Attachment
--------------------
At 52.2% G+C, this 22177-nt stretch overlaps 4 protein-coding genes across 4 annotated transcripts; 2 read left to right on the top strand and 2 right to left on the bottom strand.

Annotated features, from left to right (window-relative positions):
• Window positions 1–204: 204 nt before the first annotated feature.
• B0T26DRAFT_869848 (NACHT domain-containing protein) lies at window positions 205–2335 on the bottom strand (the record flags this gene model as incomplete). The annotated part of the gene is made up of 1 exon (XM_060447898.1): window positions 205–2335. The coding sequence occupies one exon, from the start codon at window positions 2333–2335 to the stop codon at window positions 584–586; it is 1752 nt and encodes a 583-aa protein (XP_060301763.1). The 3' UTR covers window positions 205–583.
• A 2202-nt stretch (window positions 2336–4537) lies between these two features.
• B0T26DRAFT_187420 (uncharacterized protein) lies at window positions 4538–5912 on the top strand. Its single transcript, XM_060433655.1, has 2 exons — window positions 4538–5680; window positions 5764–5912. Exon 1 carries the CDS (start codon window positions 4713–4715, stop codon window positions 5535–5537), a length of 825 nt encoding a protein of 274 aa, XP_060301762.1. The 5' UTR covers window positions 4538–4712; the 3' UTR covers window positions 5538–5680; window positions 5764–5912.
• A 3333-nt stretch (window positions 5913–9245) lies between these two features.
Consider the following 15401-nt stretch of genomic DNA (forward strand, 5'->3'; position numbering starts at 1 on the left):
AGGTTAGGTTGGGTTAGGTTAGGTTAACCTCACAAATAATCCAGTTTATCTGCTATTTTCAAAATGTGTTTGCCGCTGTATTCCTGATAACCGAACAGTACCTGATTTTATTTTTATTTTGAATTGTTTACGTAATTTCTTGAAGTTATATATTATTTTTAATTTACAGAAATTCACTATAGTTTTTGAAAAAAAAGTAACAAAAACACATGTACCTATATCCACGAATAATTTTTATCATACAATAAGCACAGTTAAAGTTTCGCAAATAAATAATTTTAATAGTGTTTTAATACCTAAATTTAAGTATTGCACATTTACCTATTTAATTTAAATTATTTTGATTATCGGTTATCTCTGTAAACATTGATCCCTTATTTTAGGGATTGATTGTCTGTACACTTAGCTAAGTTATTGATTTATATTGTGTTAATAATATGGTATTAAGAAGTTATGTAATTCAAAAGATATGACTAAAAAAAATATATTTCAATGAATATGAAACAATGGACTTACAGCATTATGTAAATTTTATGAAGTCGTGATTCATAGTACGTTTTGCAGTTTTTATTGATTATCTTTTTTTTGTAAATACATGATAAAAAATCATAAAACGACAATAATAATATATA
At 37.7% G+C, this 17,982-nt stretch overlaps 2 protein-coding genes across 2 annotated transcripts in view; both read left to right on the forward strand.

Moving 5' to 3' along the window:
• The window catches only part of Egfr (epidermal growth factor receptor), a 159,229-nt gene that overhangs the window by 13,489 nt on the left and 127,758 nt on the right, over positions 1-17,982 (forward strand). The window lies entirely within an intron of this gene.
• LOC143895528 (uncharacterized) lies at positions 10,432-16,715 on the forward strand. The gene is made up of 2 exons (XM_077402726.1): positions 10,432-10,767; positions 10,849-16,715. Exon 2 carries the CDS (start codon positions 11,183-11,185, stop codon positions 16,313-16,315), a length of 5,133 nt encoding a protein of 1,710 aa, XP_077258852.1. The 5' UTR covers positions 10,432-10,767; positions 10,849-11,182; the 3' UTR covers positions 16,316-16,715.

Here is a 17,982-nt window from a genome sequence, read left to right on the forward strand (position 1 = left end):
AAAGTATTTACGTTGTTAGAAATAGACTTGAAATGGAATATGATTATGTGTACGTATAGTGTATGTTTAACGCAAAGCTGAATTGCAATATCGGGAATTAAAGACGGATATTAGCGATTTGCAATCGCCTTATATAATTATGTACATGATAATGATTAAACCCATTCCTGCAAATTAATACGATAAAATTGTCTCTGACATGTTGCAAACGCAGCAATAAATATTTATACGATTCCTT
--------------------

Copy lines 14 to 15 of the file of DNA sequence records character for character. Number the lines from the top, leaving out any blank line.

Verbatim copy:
Here is a 17,982-nt window from a genome sequence, read left to right on the forward strand (position 1 = left end):
AAAGTATTTACGTTGTTAGAAATAGACTTGAAATGGAATATGATTATGTGTACGTATAGTGTATGTTTAACGCAAAGCTGAATTGCAATATCGGGAATTAAAGACGGATATTAGCGATTTGCAATCGCCTTATATAATTATGTACATGATAATGATTAAACCCATTCCTGCAAATTAATACGATAAAATTGTCTCTGACATGTTGCAAACGCAGCAATAAATATTTATACGATTCCTT